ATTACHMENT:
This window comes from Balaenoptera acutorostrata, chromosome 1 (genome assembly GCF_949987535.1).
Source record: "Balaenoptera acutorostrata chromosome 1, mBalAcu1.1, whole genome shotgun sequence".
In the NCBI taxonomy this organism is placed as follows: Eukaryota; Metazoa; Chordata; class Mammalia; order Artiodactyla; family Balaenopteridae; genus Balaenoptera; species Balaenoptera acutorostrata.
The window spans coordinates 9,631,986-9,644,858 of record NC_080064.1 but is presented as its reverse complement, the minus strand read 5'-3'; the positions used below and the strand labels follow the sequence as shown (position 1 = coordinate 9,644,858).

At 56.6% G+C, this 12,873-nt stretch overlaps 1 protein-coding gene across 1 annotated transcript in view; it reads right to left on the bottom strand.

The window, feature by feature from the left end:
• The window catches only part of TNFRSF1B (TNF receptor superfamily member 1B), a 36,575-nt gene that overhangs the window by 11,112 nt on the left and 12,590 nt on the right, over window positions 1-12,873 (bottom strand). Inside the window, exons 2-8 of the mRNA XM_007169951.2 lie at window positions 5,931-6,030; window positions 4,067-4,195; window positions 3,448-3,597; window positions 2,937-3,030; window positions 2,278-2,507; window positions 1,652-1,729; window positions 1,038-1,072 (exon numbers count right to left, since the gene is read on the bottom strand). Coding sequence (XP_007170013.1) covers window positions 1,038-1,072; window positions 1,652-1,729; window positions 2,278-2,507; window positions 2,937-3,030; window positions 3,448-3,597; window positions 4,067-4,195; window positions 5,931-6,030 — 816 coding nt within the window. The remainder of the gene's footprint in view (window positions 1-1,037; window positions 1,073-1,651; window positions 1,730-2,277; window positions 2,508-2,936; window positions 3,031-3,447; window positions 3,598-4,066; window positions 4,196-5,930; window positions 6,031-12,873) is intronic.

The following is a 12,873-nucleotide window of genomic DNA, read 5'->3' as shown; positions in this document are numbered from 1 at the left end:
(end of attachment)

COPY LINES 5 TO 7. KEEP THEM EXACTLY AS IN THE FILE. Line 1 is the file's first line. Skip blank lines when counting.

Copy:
At 56.6% G+C, this 12,873-nt stretch overlaps 1 protein-coding gene across 1 annotated transcript in view; it reads right to left on the bottom strand.

The window, feature by feature from the left end:
• The window catches only part of TNFRSF1B (TNF receptor superfamily member 1B), a 36,575-nt gene that overhangs the window by 11,112 nt on the left and 12,590 nt on the right, over window positions 1-12,873 (bottom strand). Inside the window, exons 2-8 of the mRNA XM_007169951.2 lie at window positions 5,931-6,030; window positions 4,067-4,195; window positions 3,448-3,597; window positions 2,937-3,030; window positions 2,278-2,507; window positions 1,652-1,729; window positions 1,038-1,072 (exon numbers count right to left, since the gene is read on the bottom strand). Coding sequence (XP_007170013.1) covers window positions 1,038-1,072; window positions 1,652-1,729; window positions 2,278-2,507; window positions 2,937-3,030; window positions 3,448-3,597; window positions 4,067-4,195; window positions 5,931-6,030 — 816 coding nt within the window. The remainder of the gene's footprint in view (window positions 1-1,037; window positions 1,073-1,651; window positions 1,730-2,277; window positions 2,508-2,936; window positions 3,031-3,447; window positions 3,598-4,066; window positions 4,196-5,930; window positions 6,031-12,873) is intronic.